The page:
It’s getting harder to forget a dentist’s appointment these days, no matter how much you’d like to. Instead of relying on you to write your next appointment in a calendar, or mailing you a postcard, dentists now commonly use a combination of phone calls and text messages to make sure you don’t forget to show up.

Dental and medical offices have learned, probably the hard way, that they can save money and operate more efficiently if people who make appointments actually keep them. The same could be said of our court system.

The state is spending millions every year to jail people for accidentally failing to show up for court hearings. L.D. 1516, a bill that would introduce a phone-based reminder system similar to what’s used by doctors and dentists, is a good-sense reform. It directs the courts to develop and implement a text-message notification system that would provide information on pending court cases, including the date, the location of the court and the consequences of not showing up.

The estimated cost of the system would be $335,000 over two years, but there is a lot of experience that suggests it would be money well spent.

Twenty-five times a day, on average, Maine jails take people into custody for the crime of failure to appear in court. According to research by the American Civil Liberties Union of Maine, it’s one of the most common reasons for being held in jail: Over 20 percent of inmates awaiting trial are jailed for not showing up for a previous court date – and no other charge.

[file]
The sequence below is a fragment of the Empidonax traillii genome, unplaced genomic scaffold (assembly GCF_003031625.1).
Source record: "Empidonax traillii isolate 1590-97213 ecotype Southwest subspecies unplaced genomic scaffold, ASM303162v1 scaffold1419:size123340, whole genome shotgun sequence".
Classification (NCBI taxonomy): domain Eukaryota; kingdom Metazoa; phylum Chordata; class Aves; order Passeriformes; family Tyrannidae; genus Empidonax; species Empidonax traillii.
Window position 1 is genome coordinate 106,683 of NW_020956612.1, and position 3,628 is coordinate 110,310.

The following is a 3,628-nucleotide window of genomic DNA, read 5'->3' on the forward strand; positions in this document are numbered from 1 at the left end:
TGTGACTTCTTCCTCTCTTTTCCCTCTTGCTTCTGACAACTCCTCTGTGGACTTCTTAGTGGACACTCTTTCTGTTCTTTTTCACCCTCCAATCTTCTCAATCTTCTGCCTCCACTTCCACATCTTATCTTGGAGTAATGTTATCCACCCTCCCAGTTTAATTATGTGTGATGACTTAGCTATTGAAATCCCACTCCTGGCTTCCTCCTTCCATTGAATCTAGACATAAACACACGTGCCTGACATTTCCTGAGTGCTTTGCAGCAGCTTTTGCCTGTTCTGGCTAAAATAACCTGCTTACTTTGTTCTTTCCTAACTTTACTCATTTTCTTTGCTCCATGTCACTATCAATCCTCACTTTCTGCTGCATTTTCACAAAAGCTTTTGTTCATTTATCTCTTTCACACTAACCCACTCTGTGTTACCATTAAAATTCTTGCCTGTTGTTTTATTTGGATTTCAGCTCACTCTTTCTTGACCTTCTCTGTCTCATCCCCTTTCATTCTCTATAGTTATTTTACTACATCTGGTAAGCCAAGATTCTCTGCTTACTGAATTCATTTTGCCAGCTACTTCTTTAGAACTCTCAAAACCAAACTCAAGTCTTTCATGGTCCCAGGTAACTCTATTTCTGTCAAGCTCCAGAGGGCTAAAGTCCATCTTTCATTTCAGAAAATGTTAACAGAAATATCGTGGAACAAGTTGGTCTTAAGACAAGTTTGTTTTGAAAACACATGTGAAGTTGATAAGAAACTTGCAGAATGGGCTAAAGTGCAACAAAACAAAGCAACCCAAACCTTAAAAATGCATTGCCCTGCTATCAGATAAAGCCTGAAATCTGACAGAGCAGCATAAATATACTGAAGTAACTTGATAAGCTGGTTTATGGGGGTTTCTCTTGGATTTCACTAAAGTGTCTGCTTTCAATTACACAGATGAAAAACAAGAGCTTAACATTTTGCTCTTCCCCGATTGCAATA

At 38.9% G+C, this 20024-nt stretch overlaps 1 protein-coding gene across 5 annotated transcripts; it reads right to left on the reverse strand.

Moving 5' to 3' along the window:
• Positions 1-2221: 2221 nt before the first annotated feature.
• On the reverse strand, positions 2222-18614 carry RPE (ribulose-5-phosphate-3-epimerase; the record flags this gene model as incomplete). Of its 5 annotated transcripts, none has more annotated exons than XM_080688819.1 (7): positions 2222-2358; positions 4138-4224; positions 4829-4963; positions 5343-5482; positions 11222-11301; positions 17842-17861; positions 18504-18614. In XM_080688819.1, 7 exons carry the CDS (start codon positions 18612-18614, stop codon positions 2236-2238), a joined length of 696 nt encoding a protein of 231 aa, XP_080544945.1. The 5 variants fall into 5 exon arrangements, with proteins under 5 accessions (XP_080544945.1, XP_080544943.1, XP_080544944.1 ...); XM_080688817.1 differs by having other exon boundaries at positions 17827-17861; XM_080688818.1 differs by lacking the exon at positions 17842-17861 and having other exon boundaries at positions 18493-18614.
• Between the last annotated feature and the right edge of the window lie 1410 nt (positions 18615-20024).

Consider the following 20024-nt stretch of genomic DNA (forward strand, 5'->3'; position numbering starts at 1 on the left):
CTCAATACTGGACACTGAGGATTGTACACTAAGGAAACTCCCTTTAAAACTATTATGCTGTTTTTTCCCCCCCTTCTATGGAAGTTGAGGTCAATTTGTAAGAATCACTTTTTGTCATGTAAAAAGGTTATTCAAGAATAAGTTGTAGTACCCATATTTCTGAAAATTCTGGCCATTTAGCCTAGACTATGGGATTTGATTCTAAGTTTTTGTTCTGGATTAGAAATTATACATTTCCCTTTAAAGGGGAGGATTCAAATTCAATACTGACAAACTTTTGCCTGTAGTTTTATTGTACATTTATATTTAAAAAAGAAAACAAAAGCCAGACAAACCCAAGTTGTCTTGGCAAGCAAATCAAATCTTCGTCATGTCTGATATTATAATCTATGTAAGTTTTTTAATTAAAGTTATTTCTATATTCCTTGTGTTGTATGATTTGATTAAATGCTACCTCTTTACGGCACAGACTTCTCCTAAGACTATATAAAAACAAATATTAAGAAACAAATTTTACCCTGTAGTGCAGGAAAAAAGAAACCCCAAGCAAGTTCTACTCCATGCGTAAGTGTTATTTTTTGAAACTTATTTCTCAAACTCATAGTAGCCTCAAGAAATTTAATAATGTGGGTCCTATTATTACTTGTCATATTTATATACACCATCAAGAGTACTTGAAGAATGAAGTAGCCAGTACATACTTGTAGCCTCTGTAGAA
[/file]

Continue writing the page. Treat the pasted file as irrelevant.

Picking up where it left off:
It would be one thing if these were primarily bail jumpers who are trying to avoid the consequences that await them in a courtroom. But the research shows that is not the case. The bulk of these inmates have more in common with someone who forgets about a dental appointment than with a fugitive from justice. Issuing warrants for people who failed to appear or pay a fine ends up costing the state court system millions of dollars every year and has no deterrent effect on the large number of offenders who never intended to break the law.


The cost to the state can’t compare to the costs to the individuals who are facing these charges. Being held in jail disrupts their lives, making them likely to lose their jobs, miss drug treatment or otherwise fail to meet their responsibilities. A lengthy stay in jail can get you evicted or cost you custody of your children. Those consequences makes a defendant more likely to agree to plead guilty just to get out of jail, giving them a criminal record that a judge would consider if they ever end up in court again.

This spiral of high bail, pretrial detention and premature guilty pleas makes it even harder for someone to overcome a mistake, and crowds jails with people who really don’t need to be there.

Other states have experienced dramatic declines in the number of people held for failure to appear in court after introducing reminder systems like what is being proposed in Maine. Several have reported 50 percent drops in the number of people held in jail missing a court date or fine payment – saving their jurisdictions much more than what was invested in the equipment.

A phone-based system is more effective than the current reliance on mailed reminders, because phones are mobile and people tend to keep them when they move. And a live phone call is even better because it gives the person facing a charge a chance to ask questions.

No system is perfect. Even today, not everyone has a cellphone. And some people intentionally fail to show up in court and need to be held in jail in order to protect the integrity of the system.

But before wasting millions of dollars  jailing people who don’t need to be jailed, the state should at least try to do as much as a typical dentist’s office.

It’s time for Maine to modernize the notification system.


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